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Posts Tagged ‘Los Angeles

Why the global consultants want to see more Asian megacities

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The urbanisation-mongers say that more than 20 of the world’s top 50 cities ranked by GDP will be located in Asia by the year 2025, up from 8 in 2007.

The mantra of urbanisation has been at the forefront of the exploitative and socially destructive economics of the last 20 years.

In recent years it has been chanted loudest by the global consulting firms – the same ones which audit the books of the banks that collapse, taking small savers’ money with them, and the books of the Wall Street firms, which destroy jobs and abet the plunder of resources the world over.

Why are they saying this? Let’s look at what one of these firms, McKinsey, has been saying about urbanisation (this firm has concentrated heavily on pushing urban finance, and is lobbying hard with Asian governments to do as it recommends).

“Asia’s growing economic power manifests itself in many ways,” McKinsey has said. “Back in 2007, for example, only 8 of the top 50 urban areas (by GDP) were located there. Half of global GDP came from the developed world’s top 380 cities, with 20-plus percent from just 190 North American ones.”

The urbanisation-mongers say that in this new landscape of urban economic power, Shanghai and Beijing will outrank Los Angeles and London, while Mumbai and Doha will surpass Munich and Denver.

Over the next 15 years, McKinsey has said, the urban centre of gravity will move south and east. In the geography of globalisation, South means South Asia and India, East means China.

By 2025, this forecast posits that Asia will have upward of 20 of the top 50 cities, and Shanghai and Beijing will have GDPs higher than those of Los Angeles and London, according to this city-obsessed firm.

Why are they saying this? Pushing urbanisation means getting into one administrative unit more workers and more consumers at once. It means markets for goods and services (think finance, insurance, health, education) that are easier to reach and easier to shoehorn into uniform regulations.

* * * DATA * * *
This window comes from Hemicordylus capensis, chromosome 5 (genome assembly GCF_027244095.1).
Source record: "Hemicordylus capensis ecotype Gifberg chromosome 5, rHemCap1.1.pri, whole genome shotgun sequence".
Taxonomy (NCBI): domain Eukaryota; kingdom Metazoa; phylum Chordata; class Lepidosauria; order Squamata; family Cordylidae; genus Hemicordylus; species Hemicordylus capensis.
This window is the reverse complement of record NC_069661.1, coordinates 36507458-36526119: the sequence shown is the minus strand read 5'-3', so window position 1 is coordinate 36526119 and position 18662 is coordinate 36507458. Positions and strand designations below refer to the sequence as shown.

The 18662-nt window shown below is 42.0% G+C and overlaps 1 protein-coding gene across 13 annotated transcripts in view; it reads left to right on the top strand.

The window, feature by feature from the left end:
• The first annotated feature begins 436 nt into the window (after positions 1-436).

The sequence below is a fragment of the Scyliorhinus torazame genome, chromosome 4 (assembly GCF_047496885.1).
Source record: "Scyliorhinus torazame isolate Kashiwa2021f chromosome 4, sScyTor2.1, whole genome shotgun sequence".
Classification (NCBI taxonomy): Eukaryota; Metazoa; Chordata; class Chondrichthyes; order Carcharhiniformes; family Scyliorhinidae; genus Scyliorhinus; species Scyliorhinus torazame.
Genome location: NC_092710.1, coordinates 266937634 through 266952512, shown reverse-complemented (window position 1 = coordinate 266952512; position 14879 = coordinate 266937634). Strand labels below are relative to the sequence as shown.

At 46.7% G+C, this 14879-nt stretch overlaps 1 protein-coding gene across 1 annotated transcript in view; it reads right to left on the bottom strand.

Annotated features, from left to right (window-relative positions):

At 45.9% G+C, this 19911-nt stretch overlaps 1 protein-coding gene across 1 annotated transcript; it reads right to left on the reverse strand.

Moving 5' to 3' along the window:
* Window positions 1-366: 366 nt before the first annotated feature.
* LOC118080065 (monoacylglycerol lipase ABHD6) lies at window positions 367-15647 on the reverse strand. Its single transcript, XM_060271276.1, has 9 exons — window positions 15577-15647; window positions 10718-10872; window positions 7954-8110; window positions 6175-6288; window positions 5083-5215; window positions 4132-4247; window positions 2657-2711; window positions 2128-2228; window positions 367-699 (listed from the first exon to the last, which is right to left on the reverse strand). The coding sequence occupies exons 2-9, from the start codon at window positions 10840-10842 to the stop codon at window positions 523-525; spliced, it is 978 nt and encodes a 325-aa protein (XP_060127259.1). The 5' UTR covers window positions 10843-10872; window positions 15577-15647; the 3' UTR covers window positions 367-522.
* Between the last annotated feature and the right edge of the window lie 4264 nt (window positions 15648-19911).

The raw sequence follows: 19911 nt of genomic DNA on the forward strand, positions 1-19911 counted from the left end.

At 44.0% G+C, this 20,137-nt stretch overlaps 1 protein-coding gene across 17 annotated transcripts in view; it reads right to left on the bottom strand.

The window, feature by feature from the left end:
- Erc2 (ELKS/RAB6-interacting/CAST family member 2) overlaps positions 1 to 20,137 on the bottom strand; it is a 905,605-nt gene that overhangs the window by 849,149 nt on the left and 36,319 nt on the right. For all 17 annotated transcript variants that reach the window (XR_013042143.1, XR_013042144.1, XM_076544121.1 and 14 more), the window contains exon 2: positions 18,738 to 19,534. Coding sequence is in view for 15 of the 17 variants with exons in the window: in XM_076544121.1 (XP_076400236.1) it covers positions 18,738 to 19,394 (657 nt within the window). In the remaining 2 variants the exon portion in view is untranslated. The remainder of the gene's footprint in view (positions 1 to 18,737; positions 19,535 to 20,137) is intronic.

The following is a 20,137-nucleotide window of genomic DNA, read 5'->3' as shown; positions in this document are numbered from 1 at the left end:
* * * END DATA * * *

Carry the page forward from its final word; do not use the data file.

The urbanisation-mongers say that the implications for companies’ growth priorities, countries’ economic relationships, and the world’s sustainability strategy are profound. They're right, and we must beware.

It also means creating nuclei for rural migrants, who will be gradually but inexorably pushed out of their villages as the costs and burdens of smallholder farming become more unbearable, and as the levels of rural food and fuel inflation become more unendurable.

The success of the urbanisation that McKinsey and its peers and the collaborators in government want depends on the steady depopulating of the rural districts of our countries, the abandoning of land that will then be taken over by corporate and industrial agriculture which will then supply crop monocultures to the food processing industries and retail systems designed to feed the miserable millions in crammed, unlivable cities.

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Written by makanaka

October 5, 2011 at 22:24

‘Letters from America’

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Energy Bulletin, the peak oil + transition cultures + alternate economics online resource, has just posted my article, ‘Letters from America‘, in which an agriculture student from a small North Indian village writes home to his sister about the odd way of life he encounters during a stay in America. EB has described this as an updated Gulliver’s Travels. This is the first part:

Farm labour at work near Salinas, California

Farm labour at work near Salinas, California

Dear Pooja, Imagine how surprised I was to see farms here that are so big, they disappear over the horizon! Papaji would not have believed it and nor would our uncles. I first saw them from the plane, and as I couldn’t judge how high we were, I didn’t know how big they were.

This I saw in the state of California, which is quite dry, like in our North India during April, but of course it is much cooler. They grow many vegetables here, and many flowers too. I wondered how they had so much water, because where there are no farms and no houses, there is desert.

They told me the water comes from the mountains, which are quite far away (at times I can see them to the east, and there’s a sparkle to some of their summits that could even be snow). How much they must have spent to move the water here – there is an enormous aqueduct (like our canals, but so much longer) that sends the farmers water.

Vegetables and fruit shop, Chinatown, San Francisco

Vegetables and fruit shop, Chinatown, San Francisco

What bothers me is that they waste quite a lot of it. You may think I am joking, but I have seen water being sprinkled all over big farms from sprinklers, like the ones some of the rich farmers have in our district, only of course here there are many more and they shoot out the water for hours at a time. Imagine what we could do with so much water for our crops – I wonder what they pay for this water, whether the poorer farmers also get any (don’t ask me if there are any, I don’t know yet).